Putna Monastery

Putna Monastery (Romanian: Mănăstirea Putna) is a Romanian Orthodox monastery, one of the most important cultural, religious and artistic centers established in medieval Moldavia; as with many others, it was built and dedicated by ruling prince Stephen the Great. It is situated about 30 km northwest from the town of Rădăuţi, near the Putna River. The story goes that it was built in a general area picked out by Stephen's advisor, Daniel the Hermit. The exact position of the church was left up to God when Stephen went to the top of a hill and fired an arrow— wherever it fell the church would be built. A section of tree trunk containing the arrow hole is still kept in the monastery museum and a cross marks the spot from which the arrow was shot. Apparently, a forest was cleared for the building of the monastery.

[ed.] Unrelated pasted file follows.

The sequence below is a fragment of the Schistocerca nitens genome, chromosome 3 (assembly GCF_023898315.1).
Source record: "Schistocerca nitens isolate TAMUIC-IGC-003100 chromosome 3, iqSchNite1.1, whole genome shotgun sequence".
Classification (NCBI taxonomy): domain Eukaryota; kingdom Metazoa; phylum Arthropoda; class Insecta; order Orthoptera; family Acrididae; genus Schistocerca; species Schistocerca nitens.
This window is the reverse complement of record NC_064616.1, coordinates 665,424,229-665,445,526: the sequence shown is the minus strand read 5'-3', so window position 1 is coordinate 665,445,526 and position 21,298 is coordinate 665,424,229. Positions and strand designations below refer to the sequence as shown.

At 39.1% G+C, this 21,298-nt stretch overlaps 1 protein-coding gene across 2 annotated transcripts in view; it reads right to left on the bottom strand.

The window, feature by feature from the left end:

Right after Stephen the Great won the battle in which he conquered the Chilia citadel, he began work on the monastery as a means to give thanks to God, on July 10, 1466 - the church was to be dedicated to the Virgin Mary. The terrain on which the monastery is built is believed to have been previously occupied by a fortress. A chronicle of the time mentions that Stephen bought the Vicovu de Sus village in exchange for 200 zlots, and awarded the land and revenue to the treasury of the monastery. The edifice was built between 1466 and 1469 and consecrated in 1470; to it was added a few more buildings: a princely home standing on the southern side, outer walls and defense towers; all of them completed in 1481. A few years only after the completion of the buildings and fortifications, a dreadful fire destroyed most of the church, the outer walls and the princely home. The following years, the prince and founder rebuilt the church that soon recovered its former lofty appearance. In 1536, another conflagration seriously damaged all the buildings; there followed a new restoration completed in 1559, on the initiative and at the expense of ruling prince Alexandru Lăpuşneanu (1552-1561; 1564-1568).